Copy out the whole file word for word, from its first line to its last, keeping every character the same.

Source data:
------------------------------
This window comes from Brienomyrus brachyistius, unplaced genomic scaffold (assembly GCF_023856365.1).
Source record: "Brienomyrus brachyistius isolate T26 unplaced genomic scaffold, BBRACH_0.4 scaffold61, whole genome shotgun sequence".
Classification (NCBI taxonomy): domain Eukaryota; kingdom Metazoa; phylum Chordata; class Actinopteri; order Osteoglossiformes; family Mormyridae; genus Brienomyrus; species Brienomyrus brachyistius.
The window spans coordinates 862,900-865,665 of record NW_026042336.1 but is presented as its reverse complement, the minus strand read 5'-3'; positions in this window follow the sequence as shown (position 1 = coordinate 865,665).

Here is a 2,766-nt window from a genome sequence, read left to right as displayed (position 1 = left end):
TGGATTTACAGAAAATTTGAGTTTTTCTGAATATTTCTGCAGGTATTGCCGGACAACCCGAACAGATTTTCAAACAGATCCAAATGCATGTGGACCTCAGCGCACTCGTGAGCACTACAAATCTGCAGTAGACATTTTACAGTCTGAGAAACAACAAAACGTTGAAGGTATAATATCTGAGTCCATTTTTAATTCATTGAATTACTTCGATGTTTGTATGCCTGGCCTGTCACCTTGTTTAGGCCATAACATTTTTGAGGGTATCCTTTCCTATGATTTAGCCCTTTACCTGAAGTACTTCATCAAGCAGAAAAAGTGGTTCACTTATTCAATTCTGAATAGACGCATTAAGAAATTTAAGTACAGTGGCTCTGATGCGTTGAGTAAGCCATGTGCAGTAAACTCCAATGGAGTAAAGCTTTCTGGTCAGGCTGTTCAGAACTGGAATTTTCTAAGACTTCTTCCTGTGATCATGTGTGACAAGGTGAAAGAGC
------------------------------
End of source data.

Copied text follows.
This window comes from Brienomyrus brachyistius, unplaced genomic scaffold (assembly GCF_023856365.1).
Source record: "Brienomyrus brachyistius isolate T26 unplaced genomic scaffold, BBRACH_0.4 scaffold61, whole genome shotgun sequence".
Classification (NCBI taxonomy): domain Eukaryota; kingdom Metazoa; phylum Chordata; class Actinopteri; order Osteoglossiformes; family Mormyridae; genus Brienomyrus; species Brienomyrus brachyistius.
The window spans coordinates 862,900-865,665 of record NW_026042336.1 but is presented as its reverse complement, the minus strand read 5'-3'; positions in this window follow the sequence as shown (position 1 = coordinate 865,665).

Here is a 2,766-nt window from a genome sequence, read left to right as displayed (position 1 = left end):
TGGATTTACAGAAAATTTGAGTTTTTCTGAATATTTCTGCAGGTATTGCCGGACAACCCGAACAGATTTTCAAACAGATCCAAATGCATGTGGACCTCAGCGCACTCGTGAGCACTACAAATCTGCAGTAGACATTTTACAGTCTGAGAAACAACAAAACGTTGAAGGTATAATATCTGAGTCCATTTTTAATTCATTGAATTACTTCGATGTTTGTATGCCTGGCCTGTCACCTTGTTTAGGCCATAACATTTTTGAGGGTATCCTTTCCTATGATTTAGCCCTTTACCTGAAGTACTTCATCAAGCAGAAAAAGTGGTTCACTTATTCAATTCTGAATAGACGCATTAAGAAATTTAAGTACAGTGGCTCTGATGCGTTGAGTAAGCCATGTGCAGTAAACTCCAATGGAGTAAAGCTTTCTGGTCAGGCTGTTCAGAACTGGAATTTTCTAAGACTTCTTCCTGTGATCATGTGTGACAAGGTGAAAGAGC